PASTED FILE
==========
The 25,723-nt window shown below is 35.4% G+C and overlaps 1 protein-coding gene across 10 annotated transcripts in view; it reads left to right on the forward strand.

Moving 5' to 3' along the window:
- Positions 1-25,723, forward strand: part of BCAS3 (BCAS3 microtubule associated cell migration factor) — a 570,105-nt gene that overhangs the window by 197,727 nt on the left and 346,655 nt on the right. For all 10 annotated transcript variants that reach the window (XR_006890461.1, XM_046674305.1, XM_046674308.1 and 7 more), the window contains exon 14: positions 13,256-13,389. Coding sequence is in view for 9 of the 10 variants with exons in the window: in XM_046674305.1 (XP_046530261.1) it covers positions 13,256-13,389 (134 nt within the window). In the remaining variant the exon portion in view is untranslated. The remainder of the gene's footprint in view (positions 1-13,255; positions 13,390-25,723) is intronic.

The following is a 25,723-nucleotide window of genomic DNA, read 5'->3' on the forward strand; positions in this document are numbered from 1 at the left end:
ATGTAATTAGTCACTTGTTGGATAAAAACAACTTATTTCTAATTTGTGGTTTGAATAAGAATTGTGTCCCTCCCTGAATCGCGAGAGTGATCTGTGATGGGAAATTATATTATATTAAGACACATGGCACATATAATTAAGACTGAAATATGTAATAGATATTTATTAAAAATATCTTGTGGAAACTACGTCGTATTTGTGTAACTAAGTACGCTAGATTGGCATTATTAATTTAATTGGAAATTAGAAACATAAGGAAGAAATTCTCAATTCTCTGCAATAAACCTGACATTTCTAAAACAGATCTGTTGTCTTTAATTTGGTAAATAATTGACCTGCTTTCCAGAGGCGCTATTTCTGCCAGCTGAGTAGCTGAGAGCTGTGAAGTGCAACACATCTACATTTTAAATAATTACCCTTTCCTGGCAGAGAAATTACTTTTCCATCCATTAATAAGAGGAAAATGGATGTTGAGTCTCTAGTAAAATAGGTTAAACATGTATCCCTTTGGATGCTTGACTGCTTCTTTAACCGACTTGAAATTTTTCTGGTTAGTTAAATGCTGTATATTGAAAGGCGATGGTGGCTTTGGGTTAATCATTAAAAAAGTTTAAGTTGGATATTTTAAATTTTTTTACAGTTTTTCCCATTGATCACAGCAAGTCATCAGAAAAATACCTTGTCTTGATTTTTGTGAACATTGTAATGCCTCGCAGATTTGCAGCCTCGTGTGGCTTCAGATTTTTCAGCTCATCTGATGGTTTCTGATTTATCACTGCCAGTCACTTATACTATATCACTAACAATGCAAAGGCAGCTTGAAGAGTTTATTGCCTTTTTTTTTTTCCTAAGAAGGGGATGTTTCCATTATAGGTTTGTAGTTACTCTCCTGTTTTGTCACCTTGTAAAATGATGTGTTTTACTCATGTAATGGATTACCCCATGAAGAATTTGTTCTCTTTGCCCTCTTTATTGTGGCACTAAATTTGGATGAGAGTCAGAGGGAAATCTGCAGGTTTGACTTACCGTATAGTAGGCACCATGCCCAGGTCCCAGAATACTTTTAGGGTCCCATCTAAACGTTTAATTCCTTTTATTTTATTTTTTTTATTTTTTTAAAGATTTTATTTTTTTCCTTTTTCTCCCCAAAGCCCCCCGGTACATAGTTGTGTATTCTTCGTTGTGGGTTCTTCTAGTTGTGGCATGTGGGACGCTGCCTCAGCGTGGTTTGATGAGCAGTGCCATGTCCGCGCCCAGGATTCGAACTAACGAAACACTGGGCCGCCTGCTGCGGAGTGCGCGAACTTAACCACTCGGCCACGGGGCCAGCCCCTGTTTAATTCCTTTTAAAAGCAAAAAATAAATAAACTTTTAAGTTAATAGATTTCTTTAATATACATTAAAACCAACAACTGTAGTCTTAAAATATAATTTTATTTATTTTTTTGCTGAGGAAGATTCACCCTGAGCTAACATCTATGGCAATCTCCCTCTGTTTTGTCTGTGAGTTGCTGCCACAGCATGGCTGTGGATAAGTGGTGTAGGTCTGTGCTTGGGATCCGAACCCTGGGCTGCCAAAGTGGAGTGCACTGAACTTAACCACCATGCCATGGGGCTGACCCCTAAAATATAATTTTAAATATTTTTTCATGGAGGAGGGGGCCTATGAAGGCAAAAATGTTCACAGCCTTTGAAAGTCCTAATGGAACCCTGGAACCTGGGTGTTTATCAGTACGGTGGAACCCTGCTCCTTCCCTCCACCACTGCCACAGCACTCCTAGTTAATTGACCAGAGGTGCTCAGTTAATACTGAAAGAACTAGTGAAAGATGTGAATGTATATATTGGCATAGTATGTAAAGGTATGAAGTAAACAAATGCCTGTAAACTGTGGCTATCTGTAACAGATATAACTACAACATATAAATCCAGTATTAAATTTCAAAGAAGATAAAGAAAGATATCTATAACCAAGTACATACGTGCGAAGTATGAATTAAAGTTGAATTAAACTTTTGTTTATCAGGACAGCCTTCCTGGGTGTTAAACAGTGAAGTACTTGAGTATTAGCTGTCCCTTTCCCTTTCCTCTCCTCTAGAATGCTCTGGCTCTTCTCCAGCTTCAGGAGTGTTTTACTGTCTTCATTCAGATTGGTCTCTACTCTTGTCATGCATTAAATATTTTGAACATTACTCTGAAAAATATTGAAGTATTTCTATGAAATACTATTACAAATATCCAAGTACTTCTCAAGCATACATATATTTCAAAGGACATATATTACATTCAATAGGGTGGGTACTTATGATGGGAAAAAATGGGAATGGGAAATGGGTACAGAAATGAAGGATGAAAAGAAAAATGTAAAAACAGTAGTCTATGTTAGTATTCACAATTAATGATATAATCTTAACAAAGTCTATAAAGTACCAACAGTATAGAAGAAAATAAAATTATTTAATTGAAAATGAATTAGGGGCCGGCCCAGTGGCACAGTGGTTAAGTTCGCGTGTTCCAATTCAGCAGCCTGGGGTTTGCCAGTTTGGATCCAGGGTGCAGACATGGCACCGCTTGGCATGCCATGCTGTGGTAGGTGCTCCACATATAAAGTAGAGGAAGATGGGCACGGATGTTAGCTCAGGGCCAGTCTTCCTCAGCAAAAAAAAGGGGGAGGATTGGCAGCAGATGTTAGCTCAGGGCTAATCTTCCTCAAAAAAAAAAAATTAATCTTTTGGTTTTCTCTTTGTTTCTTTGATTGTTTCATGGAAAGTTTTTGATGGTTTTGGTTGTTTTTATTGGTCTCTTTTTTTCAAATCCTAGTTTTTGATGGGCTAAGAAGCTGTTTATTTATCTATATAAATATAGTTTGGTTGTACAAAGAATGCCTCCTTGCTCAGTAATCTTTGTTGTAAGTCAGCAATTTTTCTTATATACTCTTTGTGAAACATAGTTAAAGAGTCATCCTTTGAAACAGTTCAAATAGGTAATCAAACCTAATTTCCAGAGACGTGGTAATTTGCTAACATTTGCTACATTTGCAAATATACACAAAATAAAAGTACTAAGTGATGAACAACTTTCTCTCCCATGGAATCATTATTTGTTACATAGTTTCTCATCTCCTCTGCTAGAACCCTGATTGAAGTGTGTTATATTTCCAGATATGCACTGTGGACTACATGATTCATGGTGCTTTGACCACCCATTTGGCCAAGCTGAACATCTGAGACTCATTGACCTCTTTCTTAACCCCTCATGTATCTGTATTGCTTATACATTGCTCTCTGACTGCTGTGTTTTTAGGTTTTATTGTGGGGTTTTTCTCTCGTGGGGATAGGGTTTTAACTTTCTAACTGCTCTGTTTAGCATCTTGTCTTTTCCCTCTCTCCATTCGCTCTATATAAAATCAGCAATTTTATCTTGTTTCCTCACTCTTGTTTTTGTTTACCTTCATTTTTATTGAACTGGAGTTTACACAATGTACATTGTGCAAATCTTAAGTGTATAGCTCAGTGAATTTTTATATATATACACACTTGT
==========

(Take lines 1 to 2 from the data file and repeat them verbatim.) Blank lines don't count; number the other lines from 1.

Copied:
The 25,723-nt window shown below is 35.4% G+C and overlaps 1 protein-coding gene across 10 annotated transcripts in view; it reads left to right on the forward strand.

Moving 5' to 3' along the window: